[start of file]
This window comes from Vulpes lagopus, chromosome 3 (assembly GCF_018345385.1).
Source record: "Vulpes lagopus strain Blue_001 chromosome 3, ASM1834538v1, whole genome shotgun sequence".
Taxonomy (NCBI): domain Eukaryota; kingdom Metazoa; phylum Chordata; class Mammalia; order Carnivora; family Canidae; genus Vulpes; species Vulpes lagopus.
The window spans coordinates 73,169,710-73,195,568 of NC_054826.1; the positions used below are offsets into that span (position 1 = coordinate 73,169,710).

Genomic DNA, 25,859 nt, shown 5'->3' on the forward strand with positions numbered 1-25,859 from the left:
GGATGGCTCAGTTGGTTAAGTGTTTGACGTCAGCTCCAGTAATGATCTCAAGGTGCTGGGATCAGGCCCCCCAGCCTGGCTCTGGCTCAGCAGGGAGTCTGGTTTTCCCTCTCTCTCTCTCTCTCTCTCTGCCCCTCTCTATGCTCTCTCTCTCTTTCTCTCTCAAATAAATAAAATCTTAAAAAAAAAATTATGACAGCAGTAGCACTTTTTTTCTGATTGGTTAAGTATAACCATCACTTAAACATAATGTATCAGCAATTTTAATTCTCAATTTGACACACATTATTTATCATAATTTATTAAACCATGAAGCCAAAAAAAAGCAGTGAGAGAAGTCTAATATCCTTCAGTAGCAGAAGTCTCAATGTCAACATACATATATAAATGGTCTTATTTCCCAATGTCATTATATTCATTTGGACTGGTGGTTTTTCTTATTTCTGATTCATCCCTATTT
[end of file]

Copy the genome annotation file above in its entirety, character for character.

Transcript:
This window comes from Vulpes lagopus, chromosome 3 (assembly GCF_018345385.1).
Source record: "Vulpes lagopus strain Blue_001 chromosome 3, ASM1834538v1, whole genome shotgun sequence".
Taxonomy (NCBI): domain Eukaryota; kingdom Metazoa; phylum Chordata; class Mammalia; order Carnivora; family Canidae; genus Vulpes; species Vulpes lagopus.
The window spans coordinates 73,169,710-73,195,568 of NC_054826.1; the positions used below are offsets into that span (position 1 = coordinate 73,169,710).

Genomic DNA, 25,859 nt, shown 5'->3' on the forward strand with positions numbered 1-25,859 from the left:
GGATGGCTCAGTTGGTTAAGTGTTTGACGTCAGCTCCAGTAATGATCTCAAGGTGCTGGGATCAGGCCCCCCAGCCTGGCTCTGGCTCAGCAGGGAGTCTGGTTTTCCCTCTCTCTCTCTCTCTCTCTCTGCCCCTCTCTATGCTCTCTCTCTCTTTCTCTCTCAAATAAATAAAATCTTAAAAAAAAAATTATGACAGCAGTAGCACTTTTTTTCTGATTGGTTAAGTATAACCATCACTTAAACATAATGTATCAGCAATTTTAATTCTCAATTTGACACACATTATTTATCATAATTTATTAAACCATGAAGCCAAAAAAAAGCAGTGAGAGAAGTCTAATATCCTTCAGTAGCAGAAGTCTCAATGTCAACATACATATATAAATGGTCTTATTTCCCAATGTCATTATATTCATTTGGACTGGTGGTTTTTCTTATTTCTGATTCATCCCTATTT